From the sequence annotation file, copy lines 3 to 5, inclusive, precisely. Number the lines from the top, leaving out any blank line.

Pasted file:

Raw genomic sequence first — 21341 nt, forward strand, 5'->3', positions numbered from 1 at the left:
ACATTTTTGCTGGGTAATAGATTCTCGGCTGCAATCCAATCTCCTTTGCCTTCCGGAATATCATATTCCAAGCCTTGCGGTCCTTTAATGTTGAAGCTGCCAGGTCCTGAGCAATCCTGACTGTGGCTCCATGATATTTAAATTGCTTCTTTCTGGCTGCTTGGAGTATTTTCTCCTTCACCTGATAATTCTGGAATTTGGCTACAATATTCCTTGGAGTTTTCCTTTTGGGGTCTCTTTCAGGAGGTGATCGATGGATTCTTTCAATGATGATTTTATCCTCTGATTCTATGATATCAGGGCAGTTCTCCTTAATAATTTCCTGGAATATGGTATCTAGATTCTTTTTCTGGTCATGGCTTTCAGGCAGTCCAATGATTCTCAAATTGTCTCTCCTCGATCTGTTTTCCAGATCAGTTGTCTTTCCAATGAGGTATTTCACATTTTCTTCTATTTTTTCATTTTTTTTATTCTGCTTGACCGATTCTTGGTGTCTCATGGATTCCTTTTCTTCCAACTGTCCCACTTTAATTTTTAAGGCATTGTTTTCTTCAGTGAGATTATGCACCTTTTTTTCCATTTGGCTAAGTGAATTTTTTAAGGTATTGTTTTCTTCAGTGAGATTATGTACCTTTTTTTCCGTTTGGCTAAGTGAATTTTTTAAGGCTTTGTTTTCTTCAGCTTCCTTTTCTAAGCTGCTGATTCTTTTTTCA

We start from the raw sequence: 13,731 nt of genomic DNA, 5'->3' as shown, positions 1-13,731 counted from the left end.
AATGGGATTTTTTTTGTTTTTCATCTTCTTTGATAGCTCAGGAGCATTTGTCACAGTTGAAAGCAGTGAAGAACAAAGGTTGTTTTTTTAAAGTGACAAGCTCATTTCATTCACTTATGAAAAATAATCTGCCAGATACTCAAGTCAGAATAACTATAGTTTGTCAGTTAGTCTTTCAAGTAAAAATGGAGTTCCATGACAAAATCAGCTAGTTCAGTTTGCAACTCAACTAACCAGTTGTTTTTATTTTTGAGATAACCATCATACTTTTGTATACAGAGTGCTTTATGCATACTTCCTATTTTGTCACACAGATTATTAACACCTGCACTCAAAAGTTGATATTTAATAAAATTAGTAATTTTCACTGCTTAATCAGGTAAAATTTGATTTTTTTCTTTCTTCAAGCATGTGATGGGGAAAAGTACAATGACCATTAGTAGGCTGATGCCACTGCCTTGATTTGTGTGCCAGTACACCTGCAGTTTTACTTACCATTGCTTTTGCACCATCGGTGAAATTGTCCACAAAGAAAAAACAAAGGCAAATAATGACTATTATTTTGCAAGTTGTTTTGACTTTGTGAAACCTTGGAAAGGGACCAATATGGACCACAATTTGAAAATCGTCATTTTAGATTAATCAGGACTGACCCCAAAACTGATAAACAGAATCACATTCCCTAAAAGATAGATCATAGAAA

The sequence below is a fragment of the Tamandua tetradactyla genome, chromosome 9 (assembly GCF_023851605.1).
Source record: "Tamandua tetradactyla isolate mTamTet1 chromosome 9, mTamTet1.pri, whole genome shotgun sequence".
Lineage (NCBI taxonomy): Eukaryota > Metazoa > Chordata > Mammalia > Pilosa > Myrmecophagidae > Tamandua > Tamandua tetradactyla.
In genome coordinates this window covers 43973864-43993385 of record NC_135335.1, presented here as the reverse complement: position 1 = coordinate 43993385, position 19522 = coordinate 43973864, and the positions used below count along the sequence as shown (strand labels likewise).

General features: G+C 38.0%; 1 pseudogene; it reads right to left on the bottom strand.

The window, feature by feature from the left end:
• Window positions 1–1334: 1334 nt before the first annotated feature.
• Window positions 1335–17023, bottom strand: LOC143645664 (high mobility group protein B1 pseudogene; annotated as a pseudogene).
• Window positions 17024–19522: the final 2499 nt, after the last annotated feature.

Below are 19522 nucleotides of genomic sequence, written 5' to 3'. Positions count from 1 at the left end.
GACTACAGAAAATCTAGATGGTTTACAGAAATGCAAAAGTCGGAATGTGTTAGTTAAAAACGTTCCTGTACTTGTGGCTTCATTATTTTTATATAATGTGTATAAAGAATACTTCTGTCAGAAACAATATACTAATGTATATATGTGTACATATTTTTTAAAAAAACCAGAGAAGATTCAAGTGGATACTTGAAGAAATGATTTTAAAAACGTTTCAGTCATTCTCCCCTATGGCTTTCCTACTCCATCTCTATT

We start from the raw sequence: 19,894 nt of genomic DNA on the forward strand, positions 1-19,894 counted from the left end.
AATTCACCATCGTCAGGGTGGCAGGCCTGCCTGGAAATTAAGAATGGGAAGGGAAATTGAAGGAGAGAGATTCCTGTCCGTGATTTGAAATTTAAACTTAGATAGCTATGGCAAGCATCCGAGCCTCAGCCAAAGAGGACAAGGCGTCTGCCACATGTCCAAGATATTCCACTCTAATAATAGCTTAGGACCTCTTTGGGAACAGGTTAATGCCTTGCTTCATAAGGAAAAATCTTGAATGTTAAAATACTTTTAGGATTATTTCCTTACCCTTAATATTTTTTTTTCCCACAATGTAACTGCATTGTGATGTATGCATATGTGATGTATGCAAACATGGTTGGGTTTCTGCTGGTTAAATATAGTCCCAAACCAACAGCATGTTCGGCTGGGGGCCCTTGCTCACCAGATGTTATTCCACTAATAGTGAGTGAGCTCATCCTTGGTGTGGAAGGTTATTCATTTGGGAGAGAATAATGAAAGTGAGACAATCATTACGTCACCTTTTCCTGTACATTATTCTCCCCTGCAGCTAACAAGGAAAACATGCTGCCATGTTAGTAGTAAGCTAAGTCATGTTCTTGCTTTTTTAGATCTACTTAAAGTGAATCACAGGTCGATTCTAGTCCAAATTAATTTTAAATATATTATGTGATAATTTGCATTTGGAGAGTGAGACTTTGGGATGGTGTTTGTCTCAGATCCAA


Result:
We start from the raw sequence: 13,731 nt of genomic DNA, 5'->3' as shown, positions 1-13,731 counted from the left end.
AATGGGATTTTTTTTGTTTTTCATCTTCTTTGATAGCTCAGGAGCATTTGTCACAGTTGAAAGCAGTGAAGAACAAAGGTTGTTTTTTTAAAGTGACAAGCTCATTTCATTCACTTATGAAAAATAATCTGCCAGATACTCAAGTCAGAATAACTATAGTTTGTCAGTTAGTCTTTCAAGTAAAAATGGAGTTCCATGACAAAATCAGCTAGTTCAGTTTGCAACTCAACTAACCAGTTGTTTTTATTTTTGAGATAACCATCATACTTTTGTATACAGAGTGCTTTATGCATACTTCCTATTTTGTCACACAGATTATTAACACCTGCACTCAAAAGTTGATATTTAATAAAATTAGTAATTTTCACTGCTTAATCAGGTAAAATTTGATTTTTTTCTTTCTTCAAGCATGTGATGGGGAAAAGTACAATGACCATTAGTAGGCTGATGCCACTGCCTTGATTTGTGTGCCAGTACACCTGCAGTTTTACTTACCATTGCTTTTGCACCATCGGTGAAATTGTCCACAAAGAAAAAACAAAGGCAAATAATGACTATTATTTTGCAAGTTGTTTTGACTTTGTGAAACCTTGGAAAGGGACCAATATGGACCACAATTTGAAAATCGTCATTTTAGATTAATCAGGACTGACCCCAAAACTGATAAACAGAATCACATTCCCTAAAAGATAGATCATAGAAA

The sequence below is a fragment of the Tamandua tetradactyla genome, chromosome 9 (assembly GCF_023851605.1).